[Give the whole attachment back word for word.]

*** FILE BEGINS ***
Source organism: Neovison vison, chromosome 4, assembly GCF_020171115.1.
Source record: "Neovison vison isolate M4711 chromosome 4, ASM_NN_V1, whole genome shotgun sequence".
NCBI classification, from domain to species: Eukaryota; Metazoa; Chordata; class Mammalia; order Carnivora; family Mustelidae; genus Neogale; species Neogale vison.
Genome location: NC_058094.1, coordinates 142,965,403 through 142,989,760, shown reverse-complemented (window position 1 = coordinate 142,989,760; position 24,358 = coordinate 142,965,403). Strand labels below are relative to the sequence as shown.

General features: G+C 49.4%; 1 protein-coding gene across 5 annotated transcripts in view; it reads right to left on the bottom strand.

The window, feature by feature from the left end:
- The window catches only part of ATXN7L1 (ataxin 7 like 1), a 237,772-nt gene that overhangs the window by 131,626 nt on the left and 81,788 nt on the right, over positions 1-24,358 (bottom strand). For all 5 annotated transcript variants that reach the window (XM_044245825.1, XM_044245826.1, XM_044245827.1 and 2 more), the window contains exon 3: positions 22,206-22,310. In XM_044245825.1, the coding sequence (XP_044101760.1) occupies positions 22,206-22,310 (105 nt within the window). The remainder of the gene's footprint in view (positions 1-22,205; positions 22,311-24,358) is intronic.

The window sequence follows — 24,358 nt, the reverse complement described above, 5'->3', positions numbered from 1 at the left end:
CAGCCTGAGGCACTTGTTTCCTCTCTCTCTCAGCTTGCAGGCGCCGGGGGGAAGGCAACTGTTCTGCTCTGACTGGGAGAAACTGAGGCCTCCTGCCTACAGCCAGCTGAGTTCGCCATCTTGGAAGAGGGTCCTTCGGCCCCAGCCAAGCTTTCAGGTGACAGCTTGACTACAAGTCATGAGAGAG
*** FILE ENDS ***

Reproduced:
Source organism: Neovison vison, chromosome 4, assembly GCF_020171115.1.
Source record: "Neovison vison isolate M4711 chromosome 4, ASM_NN_V1, whole genome shotgun sequence".
NCBI classification, from domain to species: Eukaryota; Metazoa; Chordata; class Mammalia; order Carnivora; family Mustelidae; genus Neogale; species Neogale vison.
Genome location: NC_058094.1, coordinates 142,965,403 through 142,989,760, shown reverse-complemented (window position 1 = coordinate 142,989,760; position 24,358 = coordinate 142,965,403). Strand labels below are relative to the sequence as shown.

General features: G+C 49.4%; 1 protein-coding gene across 5 annotated transcripts in view; it reads right to left on the bottom strand.

The window, feature by feature from the left end:
- The window catches only part of ATXN7L1 (ataxin 7 like 1), a 237,772-nt gene that overhangs the window by 131,626 nt on the left and 81,788 nt on the right, over positions 1-24,358 (bottom strand). For all 5 annotated transcript variants that reach the window (XM_044245825.1, XM_044245826.1, XM_044245827.1 and 2 more), the window contains exon 3: positions 22,206-22,310. In XM_044245825.1, the coding sequence (XP_044101760.1) occupies positions 22,206-22,310 (105 nt within the window). The remainder of the gene's footprint in view (positions 1-22,205; positions 22,311-24,358) is intronic.

The window sequence follows — 24,358 nt, the reverse complement described above, 5'->3', positions numbered from 1 at the left end:
CAGCCTGAGGCACTTGTTTCCTCTCTCTCTCAGCTTGCAGGCGCCGGGGGGAAGGCAACTGTTCTGCTCTGACTGGGAGAAACTGAGGCCTCCTGCCTACAGCCAGCTGAGTTCGCCATCTTGGAAGAGGGTCCTTCGGCCCCAGCCAAGCTTTCAGGTGACAGCTTGACTACAAGTCATGAGAGAG